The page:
A Yom Kippur Disputation: A Shared Sermon in 3 parts by Rabbi Andi Berlin & Rabbi Joshua Caruso

A Yom Kippur Disputation: A shared sermon in 3 parts by Rabbi Andi Berlin and Rabbi Joshua Caruso

Kol Nidre 5776

PART I – Rabbi Caruso

Tonight, the Universe conspires to bring Jews together from the proverbial four corners of the earth to join together in the most confounding of rituals: to bring our physical selves to a common space, and pray/hope/wish that our better selves will follow along. In the introduction to his book, “The Untethered Soul”, Michael A. Singer quotes none other than the bard himself, Shakespeare, to illuminate the perplexities of examining the self.      “This above all: to thine own self be true, and it must follow,      as the night the day, thou canst not then be false to any man.”    Shakespeare’s age-honored words, spoken by Polonius to his son Laertes in Act I of Hamlet, sound so clear and unambiguous. They tell us that to maintain honest relations with others we must first be true to ourselves. Yet if Laertes were to be totally honest with himself, he would realize that his father may as well have told him to catch the wind.  After all, to which “self” are we to be true? Is it the one that shows up when we’re in a bad mood, or the one that is present when we feel humbled by our mistakes? Is it the one who speaks from the dark recesses of the heart when we’re depressed or upset, or the one that appears during those fleeting moments when life seems so fanciful and light?

It is precisely the “self” to which these next 24 hours or so are devoted. And it is the magnitude of this day – and the many ways in which it can be understood – that inspired Rabbi Berlin and I to introduce a shared sermon once again this year. This time, however, we will not be talking to each other – we will be talking to you. As it happens, Rabbi Berlin and I think differently about the inherent value of this day. In fact, we each feel so strongly that we decided to share our distinct views with you. I will speak first, sharing with you my personal outlook on this day, and then later on in the service, Rabbi Berlin with share her own views. Finally, in the traditional sermon spot, I will attempt to reconcile our views. So…without further ado, I begin.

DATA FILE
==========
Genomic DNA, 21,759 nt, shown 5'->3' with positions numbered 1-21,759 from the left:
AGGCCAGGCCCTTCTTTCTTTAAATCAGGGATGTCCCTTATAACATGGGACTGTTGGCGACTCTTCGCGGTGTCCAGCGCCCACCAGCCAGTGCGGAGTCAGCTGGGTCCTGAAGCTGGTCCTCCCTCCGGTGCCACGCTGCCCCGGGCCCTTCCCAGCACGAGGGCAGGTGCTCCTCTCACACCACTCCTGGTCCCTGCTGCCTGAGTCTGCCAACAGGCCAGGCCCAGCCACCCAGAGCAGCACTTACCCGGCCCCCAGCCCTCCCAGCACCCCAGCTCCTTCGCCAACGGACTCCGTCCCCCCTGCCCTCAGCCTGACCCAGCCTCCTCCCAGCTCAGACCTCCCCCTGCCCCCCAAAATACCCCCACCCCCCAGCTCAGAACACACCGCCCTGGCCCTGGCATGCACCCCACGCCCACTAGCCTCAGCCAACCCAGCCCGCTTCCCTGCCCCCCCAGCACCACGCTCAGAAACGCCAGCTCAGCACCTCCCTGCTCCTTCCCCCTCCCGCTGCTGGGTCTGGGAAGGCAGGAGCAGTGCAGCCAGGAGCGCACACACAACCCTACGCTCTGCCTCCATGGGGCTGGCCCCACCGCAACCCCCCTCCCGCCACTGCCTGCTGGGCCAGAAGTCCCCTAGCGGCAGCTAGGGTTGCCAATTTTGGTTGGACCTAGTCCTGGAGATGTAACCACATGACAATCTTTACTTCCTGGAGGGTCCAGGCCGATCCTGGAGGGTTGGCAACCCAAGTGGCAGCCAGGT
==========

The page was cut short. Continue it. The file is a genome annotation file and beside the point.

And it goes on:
What if all we had was today? What if we had only this day to consider the enormity of our life? What if we reduced it all into the next 24 hours or so? That’s what the rabbis had intended for us – to suspend all reality and live – REALLY LIVE – in this day that serves as a rehearsal for our last day on earth. In this fictional reality, the past is gone; the future is in question. And with this urgency comes a knowing – a knowing that strips bare all of the allusions of the self, and reveals the Truth of the self. The logic has it that when pressed in a moment of sheer mortality, the morality of the self will emerge.

In his book, “The Jewish Way”, Rabbi Irving Greenberg writes, “Jews experience what a death sentence would mean by living as if dead for a day, giving up the fundamentals of dignified life: eating, drinking, washing, using cosmetic lotions, having sex…on the Day of Atonement, denial is an act of strength. The individual asserts control over the body and voluntarily undergoes death in order to be reborn into life…playing dead gives one a perspective on the vanity of conventional life” (Page 208).